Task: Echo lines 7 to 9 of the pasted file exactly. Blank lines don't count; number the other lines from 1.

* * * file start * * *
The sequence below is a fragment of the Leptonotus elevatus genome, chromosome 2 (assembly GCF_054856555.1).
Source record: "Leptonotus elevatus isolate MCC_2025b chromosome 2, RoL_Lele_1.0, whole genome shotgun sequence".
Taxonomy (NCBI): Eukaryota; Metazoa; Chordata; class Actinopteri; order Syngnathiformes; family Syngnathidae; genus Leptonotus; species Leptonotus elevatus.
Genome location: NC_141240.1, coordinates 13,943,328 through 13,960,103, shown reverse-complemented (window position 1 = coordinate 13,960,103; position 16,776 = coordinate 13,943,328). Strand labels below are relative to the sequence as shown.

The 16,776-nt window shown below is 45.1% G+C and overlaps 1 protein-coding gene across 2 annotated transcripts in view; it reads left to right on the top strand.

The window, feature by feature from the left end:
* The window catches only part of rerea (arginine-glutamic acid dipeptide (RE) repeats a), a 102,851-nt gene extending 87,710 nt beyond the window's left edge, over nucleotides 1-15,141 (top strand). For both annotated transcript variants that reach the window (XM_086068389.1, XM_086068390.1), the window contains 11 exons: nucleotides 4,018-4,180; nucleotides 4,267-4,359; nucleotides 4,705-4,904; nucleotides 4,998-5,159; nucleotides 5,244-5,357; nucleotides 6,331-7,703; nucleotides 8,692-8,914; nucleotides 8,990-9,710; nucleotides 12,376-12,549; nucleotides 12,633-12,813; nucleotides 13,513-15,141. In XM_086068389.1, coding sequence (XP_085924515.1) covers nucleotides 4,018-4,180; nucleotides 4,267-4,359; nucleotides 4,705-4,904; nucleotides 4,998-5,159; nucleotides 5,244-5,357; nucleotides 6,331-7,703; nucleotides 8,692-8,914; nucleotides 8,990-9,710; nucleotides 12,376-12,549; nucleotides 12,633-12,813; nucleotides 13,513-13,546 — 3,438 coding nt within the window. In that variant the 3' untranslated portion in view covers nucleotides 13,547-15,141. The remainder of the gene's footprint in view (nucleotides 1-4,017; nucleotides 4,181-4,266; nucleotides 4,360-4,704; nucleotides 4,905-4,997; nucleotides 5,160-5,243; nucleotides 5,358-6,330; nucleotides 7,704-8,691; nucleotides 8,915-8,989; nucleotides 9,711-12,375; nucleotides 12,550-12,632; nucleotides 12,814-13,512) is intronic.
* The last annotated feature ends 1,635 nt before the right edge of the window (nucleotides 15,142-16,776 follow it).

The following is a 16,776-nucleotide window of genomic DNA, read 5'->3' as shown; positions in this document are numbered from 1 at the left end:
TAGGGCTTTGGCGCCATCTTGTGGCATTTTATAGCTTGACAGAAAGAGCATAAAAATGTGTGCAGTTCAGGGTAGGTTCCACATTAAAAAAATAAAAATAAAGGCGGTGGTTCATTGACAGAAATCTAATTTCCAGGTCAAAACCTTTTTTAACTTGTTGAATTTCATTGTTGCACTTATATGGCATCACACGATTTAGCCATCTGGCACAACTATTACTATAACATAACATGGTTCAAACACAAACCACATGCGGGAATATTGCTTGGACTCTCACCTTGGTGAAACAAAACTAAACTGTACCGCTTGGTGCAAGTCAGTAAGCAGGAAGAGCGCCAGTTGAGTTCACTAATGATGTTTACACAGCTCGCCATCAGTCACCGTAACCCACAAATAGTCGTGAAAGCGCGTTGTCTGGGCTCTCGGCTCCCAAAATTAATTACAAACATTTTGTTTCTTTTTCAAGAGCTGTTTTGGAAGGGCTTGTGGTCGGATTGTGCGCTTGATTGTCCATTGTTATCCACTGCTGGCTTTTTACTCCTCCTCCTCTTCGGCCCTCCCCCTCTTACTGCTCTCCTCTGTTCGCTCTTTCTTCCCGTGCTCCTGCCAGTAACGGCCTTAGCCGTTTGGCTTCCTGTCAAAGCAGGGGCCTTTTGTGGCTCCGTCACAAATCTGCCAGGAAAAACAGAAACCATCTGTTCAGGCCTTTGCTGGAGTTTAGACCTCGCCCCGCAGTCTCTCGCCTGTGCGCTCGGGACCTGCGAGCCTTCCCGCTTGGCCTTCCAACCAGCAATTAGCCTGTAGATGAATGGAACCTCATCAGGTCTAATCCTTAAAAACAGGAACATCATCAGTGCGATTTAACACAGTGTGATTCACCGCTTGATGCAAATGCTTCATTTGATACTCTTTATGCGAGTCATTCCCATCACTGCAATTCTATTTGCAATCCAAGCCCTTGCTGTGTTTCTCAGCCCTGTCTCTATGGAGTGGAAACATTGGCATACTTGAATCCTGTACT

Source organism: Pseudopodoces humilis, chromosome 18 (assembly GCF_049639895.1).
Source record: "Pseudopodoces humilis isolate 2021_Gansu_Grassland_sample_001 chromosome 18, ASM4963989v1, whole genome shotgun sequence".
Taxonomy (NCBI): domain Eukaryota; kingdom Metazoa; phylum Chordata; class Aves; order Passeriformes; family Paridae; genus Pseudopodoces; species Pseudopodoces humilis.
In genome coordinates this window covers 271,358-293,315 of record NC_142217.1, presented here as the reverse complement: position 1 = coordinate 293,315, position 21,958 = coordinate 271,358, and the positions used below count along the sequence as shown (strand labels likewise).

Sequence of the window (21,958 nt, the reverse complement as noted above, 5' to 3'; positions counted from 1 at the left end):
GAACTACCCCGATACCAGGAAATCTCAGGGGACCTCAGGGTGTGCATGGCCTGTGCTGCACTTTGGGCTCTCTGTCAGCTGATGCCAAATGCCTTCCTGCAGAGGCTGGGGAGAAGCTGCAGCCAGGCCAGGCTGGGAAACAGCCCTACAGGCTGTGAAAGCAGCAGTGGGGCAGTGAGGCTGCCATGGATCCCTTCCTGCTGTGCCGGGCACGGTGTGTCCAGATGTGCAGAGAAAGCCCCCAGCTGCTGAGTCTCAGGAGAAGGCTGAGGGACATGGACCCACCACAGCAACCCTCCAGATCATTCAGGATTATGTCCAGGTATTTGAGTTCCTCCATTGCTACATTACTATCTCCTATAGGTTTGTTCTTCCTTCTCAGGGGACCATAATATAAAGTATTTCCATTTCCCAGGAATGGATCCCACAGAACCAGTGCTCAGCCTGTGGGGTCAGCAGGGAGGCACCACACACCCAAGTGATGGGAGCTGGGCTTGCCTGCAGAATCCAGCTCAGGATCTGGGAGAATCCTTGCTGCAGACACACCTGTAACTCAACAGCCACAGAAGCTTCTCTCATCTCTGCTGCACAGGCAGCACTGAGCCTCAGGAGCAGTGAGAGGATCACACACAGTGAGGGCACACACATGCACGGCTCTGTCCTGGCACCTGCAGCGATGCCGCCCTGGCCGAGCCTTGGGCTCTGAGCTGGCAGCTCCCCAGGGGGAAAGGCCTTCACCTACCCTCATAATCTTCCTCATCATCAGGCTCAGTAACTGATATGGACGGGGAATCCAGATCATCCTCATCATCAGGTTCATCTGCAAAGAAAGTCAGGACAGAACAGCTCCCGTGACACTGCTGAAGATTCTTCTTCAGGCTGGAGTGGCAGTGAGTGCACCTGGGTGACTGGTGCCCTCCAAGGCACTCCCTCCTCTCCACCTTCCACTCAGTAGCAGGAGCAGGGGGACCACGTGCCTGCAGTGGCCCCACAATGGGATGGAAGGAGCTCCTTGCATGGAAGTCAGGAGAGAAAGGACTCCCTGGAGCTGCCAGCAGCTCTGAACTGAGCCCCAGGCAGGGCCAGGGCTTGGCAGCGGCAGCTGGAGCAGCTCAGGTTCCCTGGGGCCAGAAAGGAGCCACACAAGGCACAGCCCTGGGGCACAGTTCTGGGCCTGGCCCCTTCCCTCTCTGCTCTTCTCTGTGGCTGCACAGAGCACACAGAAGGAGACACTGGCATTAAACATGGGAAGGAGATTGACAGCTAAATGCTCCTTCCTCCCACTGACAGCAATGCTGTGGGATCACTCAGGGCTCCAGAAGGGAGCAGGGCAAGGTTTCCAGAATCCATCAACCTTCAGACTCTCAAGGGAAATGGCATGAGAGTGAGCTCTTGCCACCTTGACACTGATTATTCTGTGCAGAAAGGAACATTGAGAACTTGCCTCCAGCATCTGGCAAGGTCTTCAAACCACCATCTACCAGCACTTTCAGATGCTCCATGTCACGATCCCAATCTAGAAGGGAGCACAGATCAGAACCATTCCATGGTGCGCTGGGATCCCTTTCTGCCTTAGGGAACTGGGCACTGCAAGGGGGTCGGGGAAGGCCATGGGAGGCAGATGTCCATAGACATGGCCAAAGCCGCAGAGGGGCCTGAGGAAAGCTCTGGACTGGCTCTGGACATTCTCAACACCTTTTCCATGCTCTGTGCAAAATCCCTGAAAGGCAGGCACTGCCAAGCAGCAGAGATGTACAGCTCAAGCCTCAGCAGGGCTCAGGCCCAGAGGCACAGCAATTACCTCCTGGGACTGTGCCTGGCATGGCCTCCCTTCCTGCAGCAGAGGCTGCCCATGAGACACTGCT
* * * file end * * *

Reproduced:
* The window catches only part of rerea (arginine-glutamic acid dipeptide (RE) repeats a), a 102,851-nt gene extending 87,710 nt beyond the window's left edge, over nucleotides 1-15,141 (top strand). For both annotated transcript variants that reach the window (XM_086068389.1, XM_086068390.1), the window contains 11 exons: nucleotides 4,018-4,180; nucleotides 4,267-4,359; nucleotides 4,705-4,904; nucleotides 4,998-5,159; nucleotides 5,244-5,357; nucleotides 6,331-7,703; nucleotides 8,692-8,914; nucleotides 8,990-9,710; nucleotides 12,376-12,549; nucleotides 12,633-12,813; nucleotides 13,513-15,141. In XM_086068389.1, coding sequence (XP_085924515.1) covers nucleotides 4,018-4,180; nucleotides 4,267-4,359; nucleotides 4,705-4,904; nucleotides 4,998-5,159; nucleotides 5,244-5,357; nucleotides 6,331-7,703; nucleotides 8,692-8,914; nucleotides 8,990-9,710; nucleotides 12,376-12,549; nucleotides 12,633-12,813; nucleotides 13,513-13,546 — 3,438 coding nt within the window. In that variant the 3' untranslated portion in view covers nucleotides 13,547-15,141. The remainder of the gene's footprint in view (nucleotides 1-4,017; nucleotides 4,181-4,266; nucleotides 4,360-4,704; nucleotides 4,905-4,997; nucleotides 5,160-5,243; nucleotides 5,358-6,330; nucleotides 7,704-8,691; nucleotides 8,915-8,989; nucleotides 9,711-12,375; nucleotides 12,550-12,632; nucleotides 12,814-13,512) is intronic.
* The last annotated feature ends 1,635 nt before the right edge of the window (nucleotides 15,142-16,776 follow it).

The following is a 16,776-nucleotide window of genomic DNA, read 5'->3' as shown; positions in this document are numbered from 1 at the left end: